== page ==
Greg Grandin, Author of Empire's Workshop, and a Professor of History at NYU:
Observers of Latin America from the United States usually try to answer some variation of the same question: what accounts for the weakness of democracy in the region? But in Gringo: Coming of Age in Latin America, Chesa Boudin flips that question on its head to consider the sources of Latin America's democratic vitality: its people who, despite having to deal with seemingly intractable poverty, indifferent or recalcitrant national elites, and the meddlings of Washington, continue to believe that a more just, inclusive world is possible. Having traveled, lived, and worked in Latin America over the last ten years, Chesa Boudin has a pitch perfect ear for the cadences that that make up daily life in a region grappling with change. Gringo though is more than a well-written and clear-eyed guide to the efforts of yet another generation of Latin American leaders and activists trying to chart their own way. It's a handbook for estadounidenses on how to listen to and learn from those below the Rio Grande who also call themselves Americans.

Howard Zinn, author of A People's History of the United States:

In GRINGO, Chesa Boudin takes us on a delightfully engaging trip through Latin America, in an ingenious combination of memoir and commentary. The personal story is unflinchingly honest, and the political judgements nuanced and thoughtful. Latin America is at the outer edge of consciousness in this country, and Chesa Boudin brings it back to our attention, eloquently and vigorously.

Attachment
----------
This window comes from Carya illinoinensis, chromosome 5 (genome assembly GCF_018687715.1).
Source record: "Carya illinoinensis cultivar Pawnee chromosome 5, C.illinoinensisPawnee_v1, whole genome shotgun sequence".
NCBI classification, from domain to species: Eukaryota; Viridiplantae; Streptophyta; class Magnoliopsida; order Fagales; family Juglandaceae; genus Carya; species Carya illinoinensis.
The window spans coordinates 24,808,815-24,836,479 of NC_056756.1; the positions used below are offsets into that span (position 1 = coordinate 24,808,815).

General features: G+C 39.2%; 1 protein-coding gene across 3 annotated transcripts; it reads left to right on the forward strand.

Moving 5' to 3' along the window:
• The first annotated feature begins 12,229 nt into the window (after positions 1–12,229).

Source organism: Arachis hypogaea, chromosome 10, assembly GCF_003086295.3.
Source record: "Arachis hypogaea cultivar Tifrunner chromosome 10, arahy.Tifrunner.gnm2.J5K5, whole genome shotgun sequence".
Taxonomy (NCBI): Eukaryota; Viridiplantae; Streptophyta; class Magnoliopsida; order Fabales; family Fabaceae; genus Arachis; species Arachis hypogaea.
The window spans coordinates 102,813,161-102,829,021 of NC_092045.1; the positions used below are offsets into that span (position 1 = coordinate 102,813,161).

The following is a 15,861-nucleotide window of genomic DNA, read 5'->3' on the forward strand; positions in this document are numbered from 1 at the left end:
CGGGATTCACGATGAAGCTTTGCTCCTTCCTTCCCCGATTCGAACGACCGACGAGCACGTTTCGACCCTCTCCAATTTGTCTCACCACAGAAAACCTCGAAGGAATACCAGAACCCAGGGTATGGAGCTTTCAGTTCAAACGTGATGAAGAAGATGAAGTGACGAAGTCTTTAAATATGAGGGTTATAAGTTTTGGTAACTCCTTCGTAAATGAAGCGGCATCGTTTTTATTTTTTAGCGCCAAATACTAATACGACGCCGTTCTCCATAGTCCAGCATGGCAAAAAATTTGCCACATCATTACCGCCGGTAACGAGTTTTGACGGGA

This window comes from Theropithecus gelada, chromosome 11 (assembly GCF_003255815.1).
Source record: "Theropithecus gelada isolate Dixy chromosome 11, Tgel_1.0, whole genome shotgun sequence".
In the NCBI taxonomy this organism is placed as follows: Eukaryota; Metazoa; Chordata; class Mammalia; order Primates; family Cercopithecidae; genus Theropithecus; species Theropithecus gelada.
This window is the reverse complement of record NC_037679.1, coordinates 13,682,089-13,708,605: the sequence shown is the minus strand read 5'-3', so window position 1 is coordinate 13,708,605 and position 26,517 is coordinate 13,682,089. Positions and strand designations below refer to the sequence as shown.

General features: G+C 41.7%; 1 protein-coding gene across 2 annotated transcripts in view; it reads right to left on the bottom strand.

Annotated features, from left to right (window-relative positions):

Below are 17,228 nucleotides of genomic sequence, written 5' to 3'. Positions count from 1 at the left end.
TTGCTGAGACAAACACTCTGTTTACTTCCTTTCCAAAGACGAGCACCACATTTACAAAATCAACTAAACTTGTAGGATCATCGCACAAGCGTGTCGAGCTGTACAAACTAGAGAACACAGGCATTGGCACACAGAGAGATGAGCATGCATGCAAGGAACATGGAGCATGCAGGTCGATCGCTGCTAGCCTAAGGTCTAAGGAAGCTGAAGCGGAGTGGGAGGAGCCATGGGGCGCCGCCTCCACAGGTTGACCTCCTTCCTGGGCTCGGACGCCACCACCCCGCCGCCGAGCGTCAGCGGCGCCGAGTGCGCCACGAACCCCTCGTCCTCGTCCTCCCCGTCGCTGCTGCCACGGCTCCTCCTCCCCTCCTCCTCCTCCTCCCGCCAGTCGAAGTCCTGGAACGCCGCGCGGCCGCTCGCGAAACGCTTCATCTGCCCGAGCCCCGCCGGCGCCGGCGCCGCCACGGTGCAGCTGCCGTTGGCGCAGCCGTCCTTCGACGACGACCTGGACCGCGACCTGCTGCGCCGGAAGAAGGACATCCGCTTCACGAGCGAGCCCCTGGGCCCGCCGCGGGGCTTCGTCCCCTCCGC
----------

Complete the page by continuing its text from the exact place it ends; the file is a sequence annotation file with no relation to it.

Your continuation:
Noam Chomsky, Linguist, scholar, and activist:

This marvelous voyage of personal discovery provides a vivid portrait of the richness and diversity of Latin America, its wonders and suffering, the courage and irrepressible spirit of its people, as they are revealed to a thoughtful and sensitive eye during the most exciting and hopeful decade since the European conquests. It is an enthralling account, stimulating and provocative.

John Coatsworth, dean of Columbia University's school of international and public affairs, and a Latin American Studies scholar:

This is a travel book with a difference. Chesa Boudin has written a compelling first-hand account of the unregulated greed, social neglect, and deliberate misrule that have provoked so many Latin Americans to demand a better life for themselves and their children. His vivid accounts of travels on crowded buses full of children and chickens, leaking river boats, and cliff hugging minivans are filled with memorable characters whose individual stories capture both the tragedies and the promise of this vast region. A must read for students and citizens seeking to understand the social conditions, and the social movements, that are driving much of Latin America to the left.

Phillip Lopate, writer, author of the Art of the Personal Essay:
This superb travel memoir has the benefit of an appealingly honest, intelligent and reliable narrator, whose humorous self-scrutiny and compassionate insights bridge two worlds with extraordinary tact. I found it engrossing, moving and compulsively readable.

  • On The Road For A New Generation